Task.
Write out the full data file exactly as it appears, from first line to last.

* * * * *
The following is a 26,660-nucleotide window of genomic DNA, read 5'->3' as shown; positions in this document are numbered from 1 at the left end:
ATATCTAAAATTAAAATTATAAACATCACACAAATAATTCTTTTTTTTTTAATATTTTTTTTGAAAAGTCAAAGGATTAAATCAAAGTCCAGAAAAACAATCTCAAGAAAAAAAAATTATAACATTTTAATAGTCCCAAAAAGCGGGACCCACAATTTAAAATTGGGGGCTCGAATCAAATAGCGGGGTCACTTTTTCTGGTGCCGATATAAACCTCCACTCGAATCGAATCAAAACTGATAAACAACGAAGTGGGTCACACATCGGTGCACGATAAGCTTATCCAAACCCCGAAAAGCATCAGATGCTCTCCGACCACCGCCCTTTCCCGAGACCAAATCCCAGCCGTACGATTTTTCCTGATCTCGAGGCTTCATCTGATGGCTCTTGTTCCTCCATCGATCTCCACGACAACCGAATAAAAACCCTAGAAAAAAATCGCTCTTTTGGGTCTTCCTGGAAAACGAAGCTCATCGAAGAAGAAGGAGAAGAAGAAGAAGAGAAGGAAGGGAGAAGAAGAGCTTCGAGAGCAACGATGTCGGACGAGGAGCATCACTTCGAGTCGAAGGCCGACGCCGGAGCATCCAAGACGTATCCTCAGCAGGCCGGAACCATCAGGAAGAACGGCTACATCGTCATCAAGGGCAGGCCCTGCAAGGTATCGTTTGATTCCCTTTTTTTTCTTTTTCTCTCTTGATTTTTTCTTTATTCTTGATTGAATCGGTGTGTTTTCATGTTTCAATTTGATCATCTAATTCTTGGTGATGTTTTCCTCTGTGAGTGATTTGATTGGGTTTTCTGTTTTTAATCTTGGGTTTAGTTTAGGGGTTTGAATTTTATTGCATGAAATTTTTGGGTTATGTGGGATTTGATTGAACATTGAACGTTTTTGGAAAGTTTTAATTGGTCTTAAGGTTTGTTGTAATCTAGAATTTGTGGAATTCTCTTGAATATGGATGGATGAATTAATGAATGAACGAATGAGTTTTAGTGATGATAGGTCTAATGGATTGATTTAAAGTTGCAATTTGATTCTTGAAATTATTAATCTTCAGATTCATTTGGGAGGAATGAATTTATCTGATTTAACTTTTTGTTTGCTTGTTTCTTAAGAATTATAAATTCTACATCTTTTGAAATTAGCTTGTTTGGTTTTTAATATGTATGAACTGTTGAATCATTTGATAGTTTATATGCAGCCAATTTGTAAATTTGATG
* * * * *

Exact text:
The following is a 26,660-nucleotide window of genomic DNA, read 5'->3' as shown; positions in this document are numbered from 1 at the left end:
ATATCTAAAATTAAAATTATAAACATCACACAAATAATTCTTTTTTTTTTAATATTTTTTTTGAAAAGTCAAAGGATTAAATCAAAGTCCAGAAAAACAATCTCAAGAAAAAAAAATTATAACATTTTAATAGTCCCAAAAAGCGGGACCCACAATTTAAAATTGGGGGCTCGAATCAAATAGCGGGGTCACTTTTTCTGGTGCCGATATAAACCTCCACTCGAATCGAATCAAAACTGATAAACAACGAAGTGGGTCACACATCGGTGCACGATAAGCTTATCCAAACCCCGAAAAGCATCAGATGCTCTCCGACCACCGCCCTTTCCCGAGACCAAATCCCAGCCGTACGATTTTTCCTGATCTCGAGGCTTCATCTGATGGCTCTTGTTCCTCCATCGATCTCCACGACAACCGAATAAAAACCCTAGAAAAAAATCGCTCTTTTGGGTCTTCCTGGAAAACGAAGCTCATCGAAGAAGAAGGAGAAGAAGAAGAAGAGAAGGAAGGGAGAAGAAGAGCTTCGAGAGCAACGATGTCGGACGAGGAGCATCACTTCGAGTCGAAGGCCGACGCCGGAGCATCCAAGACGTATCCTCAGCAGGCCGGAACCATCAGGAAGAACGGCTACATCGTCATCAAGGGCAGGCCCTGCAAGGTATCGTTTGATTCCCTTTTTTTTCTTTTTCTCTCTTGATTTTTTCTTTATTCTTGATTGAATCGGTGTGTTTTCATGTTTCAATTTGATCATCTAATTCTTGGTGATGTTTTCCTCTGTGAGTGATTTGATTGGGTTTTCTGTTTTTAATCTTGGGTTTAGTTTAGGGGTTTGAATTTTATTGCATGAAATTTTTGGGTTATGTGGGATTTGATTGAACATTGAACGTTTTTGGAAAGTTTTAATTGGTCTTAAGGTTTGTTGTAATCTAGAATTTGTGGAATTCTCTTGAATATGGATGGATGAATTAATGAATGAACGAATGAGTTTTAGTGATGATAGGTCTAATGGATTGATTTAAAGTTGCAATTTGATTCTTGAAATTATTAATCTTCAGATTCATTTGGGAGGAATGAATTTATCTGATTTAACTTTTTGTTTGCTTGTTTCTTAAGAATTATAAATTCTACATCTTTTGAAATTAGCTTGTTTGGTTTTTAATATGTATGAACTGTTGAATCATTTGATAGTTTATATGCAGCCAATTTGTAAATTTGATG